Protein provides link between calcium signaling in excitable and non-excitable cells

Oct 01, 2010

A calcium-sensing protein, STIM1, known to activate store-operated calcium channels has been found to also inhibit voltage-operated calcium channels, according to researchers at Temple University.

The researchers published their findings, The Calcium Store Sensor, STIM1, Reciprocally Controls Orai and Cav1.2 Channels, in the Oct. 1 issue of Science magazine.

Calcium, not just important for bones and teeth, is a universal signaling agent that is pivotal in controlling a wide range of cell functions including fast muscle and nerve responses and slower response such as cell division, cell growth, apoptosis or and even fertilization of eggs.

Calcium is stored in cells and rapidly released out and pumped back to control things like contraction of muscle or the triggering of said Donald Gill, Professor and Chair of in Temple's School of Medicine and the study's lead researcher.

He said that the STIM1 , which he helped discover about 5 years ago, was found to play a major role in sensing the low levels of calcium in cell stores and activating the highly selective Orai calcium channel to allow calcium to flow back into the cell.

"We thought it seemed crazy that the STIM1 protein goes through this incredible dance but the only thing it does is activate the Orai channel," he said. "It seemed difficult to believe it only had this one specific function."

About two years ago, Gill and his colleagues noticed that in addition to activating the Orai channel to allow calcium to trickle back into the cell stores, STIM1 was also inhibiting the function of the crucial and widespread voltage-operated calcium channel, known as the L-type—channel.

"At the time, we thought only electrically excitable cells, like cardiac, neural and skeletal cells, had L-type (or long-lasting) calcium channels," he said. "So it was surprising that the STIM1 protein known to function mostly in non-excitable cells was having a pretty profound effect on the L-type calcium channels".

"This is particularly true in tissue like smooth muscle where it is sort of like a hybrid between an excitable and a non-excitable cell, because it has the voltage-operated calcium channel and the Orai , as well as the very powerful STIM sensing system," he said.

Gill said that the researchers' finding gives a common mechanism for calcium signaling in both excitable and non-excitable cells, a link that was never before known.

"It's a very basic finding, but it's another whole area of control that people didn't know about before," he said. "They knew there were L-type calcium channels in many non-excitable , but they didn't seem to have any function. Now it seems very possible that the reason they didn't function is that the STIM1 was suppressing their function."

Explore further: Steadily rising increases in mitochondrial DNA mutations cause abrupt shifts in disease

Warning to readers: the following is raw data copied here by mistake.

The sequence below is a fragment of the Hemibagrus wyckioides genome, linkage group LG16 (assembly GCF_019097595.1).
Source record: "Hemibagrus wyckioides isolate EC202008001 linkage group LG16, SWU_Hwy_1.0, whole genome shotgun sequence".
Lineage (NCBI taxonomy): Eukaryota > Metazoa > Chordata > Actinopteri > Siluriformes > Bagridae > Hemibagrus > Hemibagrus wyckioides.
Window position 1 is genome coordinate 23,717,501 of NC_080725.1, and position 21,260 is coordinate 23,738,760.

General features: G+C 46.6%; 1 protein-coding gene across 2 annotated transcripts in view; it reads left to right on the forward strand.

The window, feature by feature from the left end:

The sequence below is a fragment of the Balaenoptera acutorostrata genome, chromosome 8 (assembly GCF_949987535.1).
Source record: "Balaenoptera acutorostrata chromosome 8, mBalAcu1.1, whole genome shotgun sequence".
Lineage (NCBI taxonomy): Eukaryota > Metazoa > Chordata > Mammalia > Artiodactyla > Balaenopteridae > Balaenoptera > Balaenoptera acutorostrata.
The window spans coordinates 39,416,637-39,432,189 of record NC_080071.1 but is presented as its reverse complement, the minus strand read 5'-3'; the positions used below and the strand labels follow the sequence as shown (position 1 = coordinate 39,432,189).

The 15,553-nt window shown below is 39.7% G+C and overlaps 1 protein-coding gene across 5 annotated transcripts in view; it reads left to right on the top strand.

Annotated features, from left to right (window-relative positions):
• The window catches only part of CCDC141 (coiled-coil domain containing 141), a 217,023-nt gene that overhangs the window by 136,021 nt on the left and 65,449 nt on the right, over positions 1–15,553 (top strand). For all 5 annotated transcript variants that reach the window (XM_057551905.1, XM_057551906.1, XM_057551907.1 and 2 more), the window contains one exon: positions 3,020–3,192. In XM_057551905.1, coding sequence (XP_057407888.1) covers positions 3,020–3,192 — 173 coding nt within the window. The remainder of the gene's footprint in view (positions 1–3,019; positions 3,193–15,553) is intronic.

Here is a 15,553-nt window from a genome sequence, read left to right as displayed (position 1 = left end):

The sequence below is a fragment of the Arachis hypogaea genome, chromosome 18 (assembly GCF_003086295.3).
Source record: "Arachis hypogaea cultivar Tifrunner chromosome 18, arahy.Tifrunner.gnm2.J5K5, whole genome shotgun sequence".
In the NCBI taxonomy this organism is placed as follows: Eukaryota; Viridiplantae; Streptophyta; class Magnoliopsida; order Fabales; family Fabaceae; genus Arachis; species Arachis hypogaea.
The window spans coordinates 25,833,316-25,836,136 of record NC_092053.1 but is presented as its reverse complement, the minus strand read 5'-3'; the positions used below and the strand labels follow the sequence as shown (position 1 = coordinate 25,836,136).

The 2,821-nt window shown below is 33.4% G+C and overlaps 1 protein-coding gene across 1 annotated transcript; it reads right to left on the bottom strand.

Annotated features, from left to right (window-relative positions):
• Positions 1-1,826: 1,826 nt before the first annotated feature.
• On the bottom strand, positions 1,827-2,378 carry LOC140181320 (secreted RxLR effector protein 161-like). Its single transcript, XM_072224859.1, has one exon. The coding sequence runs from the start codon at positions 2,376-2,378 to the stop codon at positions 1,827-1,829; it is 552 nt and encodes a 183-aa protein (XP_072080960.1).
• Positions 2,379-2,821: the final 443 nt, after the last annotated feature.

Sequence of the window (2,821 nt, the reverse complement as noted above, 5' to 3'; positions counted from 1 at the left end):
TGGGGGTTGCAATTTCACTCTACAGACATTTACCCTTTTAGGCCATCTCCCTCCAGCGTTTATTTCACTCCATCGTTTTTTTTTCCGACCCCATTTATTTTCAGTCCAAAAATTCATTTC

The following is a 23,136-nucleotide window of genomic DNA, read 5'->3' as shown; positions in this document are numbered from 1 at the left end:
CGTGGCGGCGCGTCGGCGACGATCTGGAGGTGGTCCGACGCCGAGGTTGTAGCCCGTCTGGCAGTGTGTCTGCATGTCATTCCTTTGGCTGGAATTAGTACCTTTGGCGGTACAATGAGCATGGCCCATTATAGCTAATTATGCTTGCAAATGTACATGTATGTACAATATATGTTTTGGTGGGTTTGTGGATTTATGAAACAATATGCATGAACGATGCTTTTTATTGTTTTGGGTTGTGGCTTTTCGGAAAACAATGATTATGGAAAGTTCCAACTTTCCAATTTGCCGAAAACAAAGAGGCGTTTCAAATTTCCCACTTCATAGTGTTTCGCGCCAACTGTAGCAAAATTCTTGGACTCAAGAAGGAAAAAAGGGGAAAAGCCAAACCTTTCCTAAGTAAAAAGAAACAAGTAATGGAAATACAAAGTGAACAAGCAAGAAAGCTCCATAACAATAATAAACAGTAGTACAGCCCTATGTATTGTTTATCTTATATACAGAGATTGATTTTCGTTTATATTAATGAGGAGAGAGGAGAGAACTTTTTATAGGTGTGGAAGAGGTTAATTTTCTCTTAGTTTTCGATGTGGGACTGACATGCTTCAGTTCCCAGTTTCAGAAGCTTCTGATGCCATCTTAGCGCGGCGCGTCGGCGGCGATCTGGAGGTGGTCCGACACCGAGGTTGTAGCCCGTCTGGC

More information: www.sciencemag.org

Related Stories

Like eavesdropping at a party

Jul 31, 2008

Cells rely on calcium as a universal means of communication. For example, a sudden rush of calcium can trigger nerve cells to convey thoughts in the brain or cause a heart cell to beat. A longstanding mystery has been how ...

Understanding night blindness and calcium

Apr 01, 2010

Congenital stationary night blindness, an inherited condition that affects one's ability to see in the dark, is caused by a mutation in a calcium channel protein that shuttles calcium into and out of cells. Now, researchers ...

Researchers reveal mechanism for neuron self-preservation

Oct 19, 2009

Tsuruta et al. find that a lipid kinase directs a voltage-gated calcium channel's degradation to save neurons from a lethal dose of overexcitement. The study appears in the October 19, 2009 issue of the Journal of ...

Epilepsy drugs could treat Alzheimer's and Parkinson's

Oct 27, 2009

Researchers in the USA have discovered a potential new function for anti-epileptic drugs in treating neurodegenerative disorders such as Alzheimer's and Parkinson's disease. The study, published in BioMed Central's open access ...

A role for calcium in taste perception

Jan 08, 2010

Calcium may not come to mind when you think of tasty foods, but in a study appearing in the January 8 issue of JBC, Japanese researchers have provided the first demonstration that calcium channels on the tongue ...

Mechanism explains calcium abnormalities in Alzheimer's brain

Jun 25, 2008

A new study uncovers a mechanism that directly links mutations that cause early onset Alzheimer's disease (AD) with aberrant calcium signaling. The research, published by Cell Press in the June 26th issue of the journal Neuron, provid ...

Recommended for you

Doctors who helped paralysed man walk seek new patients

1 hour ago

The Polish doctors who performed the revolutionary treatment that allowed a paralysed man to walk again said Wednesday they were looking for new candidates, as their patient described how the medical procedure has changed hi ...

Cause of ageing remains elusive

2 hours ago

A report by Chinese researchers in the journal Nature a few months ago was a small sensation: they appeared to have found the cause for why organisms age. An international team of scientists, headed by the ...

Newly discovered bacterial defence mechanism in the lungs

4 hours ago

A new study from Karolinska Institutet presents a previously unknown immunological mechanism that protects us against bacterial infections in the lungs. The study is being published in the American Journal of Respiratory an ...

Neutralising antibodies for safer organ transplants

Oct 21, 2014

Serious complications can arise following kidney transplants. If dialysis is required within the first seven days, then the transplanted organ is said to have a Delayed Graft Function (DGF), and essentially ...

User comments : 0